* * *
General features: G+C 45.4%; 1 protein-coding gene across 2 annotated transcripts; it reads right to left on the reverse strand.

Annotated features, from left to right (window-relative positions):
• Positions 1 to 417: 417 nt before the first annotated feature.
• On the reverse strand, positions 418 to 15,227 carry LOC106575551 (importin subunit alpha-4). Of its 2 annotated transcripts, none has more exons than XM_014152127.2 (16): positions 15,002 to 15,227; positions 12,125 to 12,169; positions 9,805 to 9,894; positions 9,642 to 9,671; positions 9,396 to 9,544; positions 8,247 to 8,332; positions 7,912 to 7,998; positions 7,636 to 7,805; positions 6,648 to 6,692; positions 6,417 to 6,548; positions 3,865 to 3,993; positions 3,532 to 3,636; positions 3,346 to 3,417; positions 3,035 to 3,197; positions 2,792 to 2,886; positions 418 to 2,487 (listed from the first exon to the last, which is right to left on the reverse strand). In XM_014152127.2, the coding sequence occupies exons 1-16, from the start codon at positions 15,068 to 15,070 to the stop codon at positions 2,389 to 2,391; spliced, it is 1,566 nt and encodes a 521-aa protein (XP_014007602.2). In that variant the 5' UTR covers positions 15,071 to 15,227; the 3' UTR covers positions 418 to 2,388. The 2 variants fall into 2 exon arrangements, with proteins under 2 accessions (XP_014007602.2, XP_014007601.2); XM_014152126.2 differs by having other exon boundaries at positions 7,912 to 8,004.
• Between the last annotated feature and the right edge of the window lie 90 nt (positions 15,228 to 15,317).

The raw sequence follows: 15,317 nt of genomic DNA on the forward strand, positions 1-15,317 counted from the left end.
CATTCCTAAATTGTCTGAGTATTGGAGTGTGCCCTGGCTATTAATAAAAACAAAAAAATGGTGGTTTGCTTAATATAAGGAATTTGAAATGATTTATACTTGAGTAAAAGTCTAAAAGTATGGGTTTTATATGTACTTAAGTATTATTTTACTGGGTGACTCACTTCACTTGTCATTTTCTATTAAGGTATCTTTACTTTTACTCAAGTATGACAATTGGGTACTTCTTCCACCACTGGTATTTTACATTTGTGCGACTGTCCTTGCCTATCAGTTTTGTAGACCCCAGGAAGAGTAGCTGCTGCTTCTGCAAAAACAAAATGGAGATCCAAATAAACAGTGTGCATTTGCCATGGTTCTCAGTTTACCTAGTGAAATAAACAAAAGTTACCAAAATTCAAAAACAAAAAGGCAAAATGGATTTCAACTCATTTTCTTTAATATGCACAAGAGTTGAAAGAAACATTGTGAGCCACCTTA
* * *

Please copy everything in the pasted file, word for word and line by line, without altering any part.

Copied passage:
General features: G+C 45.4%; 1 protein-coding gene across 2 annotated transcripts; it reads right to left on the reverse strand.

Annotated features, from left to right (window-relative positions):
• Positions 1 to 417: 417 nt before the first annotated feature.
• On the reverse strand, positions 418 to 15,227 carry LOC106575551 (importin subunit alpha-4). Of its 2 annotated transcripts, none has more exons than XM_014152127.2 (16): positions 15,002 to 15,227; positions 12,125 to 12,169; positions 9,805 to 9,894; positions 9,642 to 9,671; positions 9,396 to 9,544; positions 8,247 to 8,332; positions 7,912 to 7,998; positions 7,636 to 7,805; positions 6,648 to 6,692; positions 6,417 to 6,548; positions 3,865 to 3,993; positions 3,532 to 3,636; positions 3,346 to 3,417; positions 3,035 to 3,197; positions 2,792 to 2,886; positions 418 to 2,487 (listed from the first exon to the last, which is right to left on the reverse strand). In XM_014152127.2, the coding sequence occupies exons 1-16, from the start codon at positions 15,068 to 15,070 to the stop codon at positions 2,389 to 2,391; spliced, it is 1,566 nt and encodes a 521-aa protein (XP_014007602.2). In that variant the 5' UTR covers positions 15,071 to 15,227; the 3' UTR covers positions 418 to 2,388. The 2 variants fall into 2 exon arrangements, with proteins under 2 accessions (XP_014007602.2, XP_014007601.2); XM_014152126.2 differs by having other exon boundaries at positions 7,912 to 8,004.
• Between the last annotated feature and the right edge of the window lie 90 nt (positions 15,228 to 15,317).

The raw sequence follows: 15,317 nt of genomic DNA on the forward strand, positions 1-15,317 counted from the left end.
CATTCCTAAATTGTCTGAGTATTGGAGTGTGCCCTGGCTATTAATAAAAACAAAAAAATGGTGGTTTGCTTAATATAAGGAATTTGAAATGATTTATACTTGAGTAAAAGTCTAAAAGTATGGGTTTTATATGTACTTAAGTATTATTTTACTGGGTGACTCACTTCACTTGTCATTTTCTATTAAGGTATCTTTACTTTTACTCAAGTATGACAATTGGGTACTTCTTCCACCACTGGTATTTTACATTTGTGCGACTGTCCTTGCCTATCAGTTTTGTAGACCCCAGGAAGAGTAGCTGCTGCTTCTGCAAAAACAAAATGGAGATCCAAATAAACAGTGTGCATTTGCCATGGTTCTCAGTTTACCTAGTGAAATAAACAAAAGTTACCAAAATTCAAAAACAAAAAGGCAAAATGGATTTCAACTCATTTTCTTTAATATGCACAAGAGTTGAAAGAAACATTGTGAGCCACCTTA